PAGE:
Closer to my home, progressives won nominations in crowded fields for two seats where entrenched Republicans are believed to be in danger this fall—the 6th and 14th Districts.  Neither of those two candidates are the ones I endorsed in those races, but it is a tribute to the talent depth of the field that there were multiple outstanding candidates to choose from.  I am entirely satisfied with the choices voters made and both winners have excellent prospects against now vulnerable Republicans.
6th Congressional District

Sean Casten scored a win in his race with his platform for action on climate change, the environment, and respect for science.

The 6th which includes wealthy and middle class suburbs with a handful of working class pockets in a comma shaped district that includes parts of western Lake, northern Cook, southern McHenry, and slices of Kane and DuPage Counties was once considered the bastion of the Republican heartland.  But it has been trending more Democratic in recent years going for Barack Obama in 2008 was carried by Hillary Clinton by 7 points over Donald Trump.  And Democrats have been elected to county boards and county and local offices in increasing numbers.  Much of that energy has come from restive women. 
Those trends naturally attracted national attention and the district is now considered a winnable swing district.  In the end Sean Casten, a Downers Grove environmental engineer and entrepreneur ran largely on climate issues, respect for science, and creative economic development emerged at the top of a field of seven.  Casten was rated the favorite in the race and drew support from national environmental PACs, Democratic organizations, as well as key Illinois Democrats.  He ran a smart, well financed campaign with enough money for significant media buys.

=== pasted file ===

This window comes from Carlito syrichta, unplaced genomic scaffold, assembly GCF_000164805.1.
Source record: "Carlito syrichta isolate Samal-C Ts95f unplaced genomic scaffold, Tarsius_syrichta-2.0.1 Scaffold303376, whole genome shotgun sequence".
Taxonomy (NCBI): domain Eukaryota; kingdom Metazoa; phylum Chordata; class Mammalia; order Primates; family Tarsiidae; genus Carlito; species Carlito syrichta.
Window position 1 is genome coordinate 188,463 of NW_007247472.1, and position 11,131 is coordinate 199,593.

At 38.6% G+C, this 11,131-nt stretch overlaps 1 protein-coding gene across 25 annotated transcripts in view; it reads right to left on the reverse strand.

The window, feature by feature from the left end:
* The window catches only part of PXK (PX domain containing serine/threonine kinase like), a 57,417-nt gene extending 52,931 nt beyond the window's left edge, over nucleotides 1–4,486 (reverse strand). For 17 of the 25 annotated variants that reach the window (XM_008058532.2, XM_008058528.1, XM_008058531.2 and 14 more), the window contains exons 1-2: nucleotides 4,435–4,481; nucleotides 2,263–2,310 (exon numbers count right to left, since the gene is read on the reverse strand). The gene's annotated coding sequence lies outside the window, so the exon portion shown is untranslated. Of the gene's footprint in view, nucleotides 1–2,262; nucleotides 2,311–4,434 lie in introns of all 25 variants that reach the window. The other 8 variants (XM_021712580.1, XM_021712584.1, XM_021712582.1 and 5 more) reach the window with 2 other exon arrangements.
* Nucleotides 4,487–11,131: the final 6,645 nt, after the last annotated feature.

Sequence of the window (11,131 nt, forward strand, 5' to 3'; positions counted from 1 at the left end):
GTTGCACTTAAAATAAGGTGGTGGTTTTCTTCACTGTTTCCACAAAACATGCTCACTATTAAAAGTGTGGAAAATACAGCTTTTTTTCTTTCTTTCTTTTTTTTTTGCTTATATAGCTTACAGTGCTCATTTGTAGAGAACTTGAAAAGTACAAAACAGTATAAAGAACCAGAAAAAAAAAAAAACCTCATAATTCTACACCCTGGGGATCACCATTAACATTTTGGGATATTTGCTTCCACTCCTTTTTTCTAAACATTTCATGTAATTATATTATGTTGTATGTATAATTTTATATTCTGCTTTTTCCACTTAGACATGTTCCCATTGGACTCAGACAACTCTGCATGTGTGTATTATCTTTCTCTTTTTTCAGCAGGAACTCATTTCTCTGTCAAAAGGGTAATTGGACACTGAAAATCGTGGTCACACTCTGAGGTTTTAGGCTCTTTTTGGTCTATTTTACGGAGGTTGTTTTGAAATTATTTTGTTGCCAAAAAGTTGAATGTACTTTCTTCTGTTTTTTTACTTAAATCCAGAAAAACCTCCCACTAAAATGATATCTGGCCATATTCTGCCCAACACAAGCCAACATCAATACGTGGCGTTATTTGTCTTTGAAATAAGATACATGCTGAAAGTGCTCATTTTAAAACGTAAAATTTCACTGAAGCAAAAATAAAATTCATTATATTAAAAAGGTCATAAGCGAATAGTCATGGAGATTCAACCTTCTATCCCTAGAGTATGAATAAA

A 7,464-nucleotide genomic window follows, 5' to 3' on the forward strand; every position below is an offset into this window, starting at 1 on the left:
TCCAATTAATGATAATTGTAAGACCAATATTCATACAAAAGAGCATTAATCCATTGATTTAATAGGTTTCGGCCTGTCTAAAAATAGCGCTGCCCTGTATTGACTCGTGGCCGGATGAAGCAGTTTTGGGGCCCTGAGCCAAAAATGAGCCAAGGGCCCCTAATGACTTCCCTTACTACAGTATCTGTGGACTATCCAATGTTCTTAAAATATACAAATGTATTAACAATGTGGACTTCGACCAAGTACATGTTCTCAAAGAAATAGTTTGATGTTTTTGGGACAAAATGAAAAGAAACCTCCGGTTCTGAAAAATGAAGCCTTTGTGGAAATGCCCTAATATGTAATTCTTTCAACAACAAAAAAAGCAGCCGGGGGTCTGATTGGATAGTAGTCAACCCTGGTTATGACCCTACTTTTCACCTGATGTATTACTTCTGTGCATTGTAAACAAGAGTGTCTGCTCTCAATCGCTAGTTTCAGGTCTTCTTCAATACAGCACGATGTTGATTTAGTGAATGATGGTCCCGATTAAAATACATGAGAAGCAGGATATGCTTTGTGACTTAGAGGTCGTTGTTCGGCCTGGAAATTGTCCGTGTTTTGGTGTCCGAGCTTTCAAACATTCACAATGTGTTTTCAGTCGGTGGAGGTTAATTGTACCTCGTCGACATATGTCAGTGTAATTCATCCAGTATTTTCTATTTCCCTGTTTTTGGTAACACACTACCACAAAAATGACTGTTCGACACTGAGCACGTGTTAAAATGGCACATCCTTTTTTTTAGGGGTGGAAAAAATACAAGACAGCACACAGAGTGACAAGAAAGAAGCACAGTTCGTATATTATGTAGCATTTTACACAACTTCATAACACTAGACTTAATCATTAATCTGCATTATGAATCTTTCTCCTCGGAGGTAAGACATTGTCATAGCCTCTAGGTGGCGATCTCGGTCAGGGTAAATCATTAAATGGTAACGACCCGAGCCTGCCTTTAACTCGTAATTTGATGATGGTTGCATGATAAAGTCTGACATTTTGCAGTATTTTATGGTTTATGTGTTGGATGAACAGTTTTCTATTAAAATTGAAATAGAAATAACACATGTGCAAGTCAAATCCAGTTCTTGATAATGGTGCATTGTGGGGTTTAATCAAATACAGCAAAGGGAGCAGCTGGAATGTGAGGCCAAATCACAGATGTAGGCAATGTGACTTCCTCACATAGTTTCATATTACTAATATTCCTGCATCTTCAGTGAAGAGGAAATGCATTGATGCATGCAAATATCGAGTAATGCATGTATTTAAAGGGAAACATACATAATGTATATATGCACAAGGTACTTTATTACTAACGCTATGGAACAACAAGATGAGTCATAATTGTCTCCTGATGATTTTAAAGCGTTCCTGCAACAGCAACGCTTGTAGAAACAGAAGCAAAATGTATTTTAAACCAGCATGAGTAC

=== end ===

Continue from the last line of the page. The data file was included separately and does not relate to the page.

Kelly Mazeski, a former chemist and financial advisor, who made healthcare and women’s rights her signature issues gave Casten a close race.  Endorsed by Emily’s List and a slew women in Congress led by Jan Schakowsky.  She was also my pick.  Mazeski held a slender lead late into the night while thousands of DuPage county ballots could not be counted because of a computer glitch.  When they were finally accessed Wednesday morning Casten went ahead 18,863 to 16,686 with the other candidates trailing behind.
Mazeski graciously conceded and pledged to support and work with Casten to defeat incumbent Pete Roskam, as did the others in the race.  Democrats and progressive in the district will be united going forward.
Together all the Democrats got 62,990 votes.  Final totals for Roskam, who ran unopposed in the Republican primary, have surprisingly not been released, but given the strong Democratic turn out on election day I would not be surprised if his totals were less. 
The District, which was already listed as one of the top 10 most competitive in the country, just heated up even more.  Roskam, who trailed in fundraising through the primaries, is sitting on a $ 2 million plus campaign fund and can expect money to come pouring in from the Party and from a plethora of right-wing PACS.  That will be matched by the Democratic Congressional Campaign fund, Democratic National Committee, and a host of liberal, progressive, and environmental funds.  Expect one of the most expensive races in this election cycle.